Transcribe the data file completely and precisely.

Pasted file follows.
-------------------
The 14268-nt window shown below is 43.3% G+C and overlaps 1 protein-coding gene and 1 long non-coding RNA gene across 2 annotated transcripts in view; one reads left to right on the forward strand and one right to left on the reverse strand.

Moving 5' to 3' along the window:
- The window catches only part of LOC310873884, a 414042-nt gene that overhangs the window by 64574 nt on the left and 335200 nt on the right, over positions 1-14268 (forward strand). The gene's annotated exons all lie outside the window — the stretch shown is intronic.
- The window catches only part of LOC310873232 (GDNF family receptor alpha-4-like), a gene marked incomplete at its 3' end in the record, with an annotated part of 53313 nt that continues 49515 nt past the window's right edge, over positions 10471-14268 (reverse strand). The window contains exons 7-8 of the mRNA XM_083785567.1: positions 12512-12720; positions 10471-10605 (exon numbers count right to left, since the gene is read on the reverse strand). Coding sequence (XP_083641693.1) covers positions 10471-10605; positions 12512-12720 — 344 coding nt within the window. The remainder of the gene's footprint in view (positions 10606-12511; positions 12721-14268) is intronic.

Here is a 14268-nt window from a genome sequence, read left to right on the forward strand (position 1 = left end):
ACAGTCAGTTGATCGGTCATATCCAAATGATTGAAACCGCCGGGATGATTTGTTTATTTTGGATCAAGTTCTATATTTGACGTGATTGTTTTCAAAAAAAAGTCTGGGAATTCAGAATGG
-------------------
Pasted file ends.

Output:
The 14268-nt window shown below is 43.3% G+C and overlaps 1 protein-coding gene and 1 long non-coding RNA gene across 2 annotated transcripts in view; one reads left to right on the forward strand and one right to left on the reverse strand.

Moving 5' to 3' along the window:
- The window catches only part of LOC310873884, a 414042-nt gene that overhangs the window by 64574 nt on the left and 335200 nt on the right, over positions 1-14268 (forward strand). The gene's annotated exons all lie outside the window — the stretch shown is intronic.
- The window catches only part of LOC310873232 (GDNF family receptor alpha-4-like), a gene marked incomplete at its 3' end in the record, with an annotated part of 53313 nt that continues 49515 nt past the window's right edge, over positions 10471-14268 (reverse strand). The window contains exons 7-8 of the mRNA XM_083785567.1: positions 12512-12720; positions 10471-10605 (exon numbers count right to left, since the gene is read on the reverse strand). Coding sequence (XP_083641693.1) covers positions 10471-10605; positions 12512-12720 — 344 coding nt within the window. The remainder of the gene's footprint in view (positions 10606-12511; positions 12721-14268) is intronic.

Here is a 14268-nt window from a genome sequence, read left to right on the forward strand (position 1 = left end):
ACAGTCAGTTGATCGGTCATATCCAAATGATTGAAACCGCCGGGATGATTTGTTTATTTTGGATCAAGTTCTATATTTGACGTGATTGTTTTCAAAAAAAAGTCTGGGAATTCAGAATGG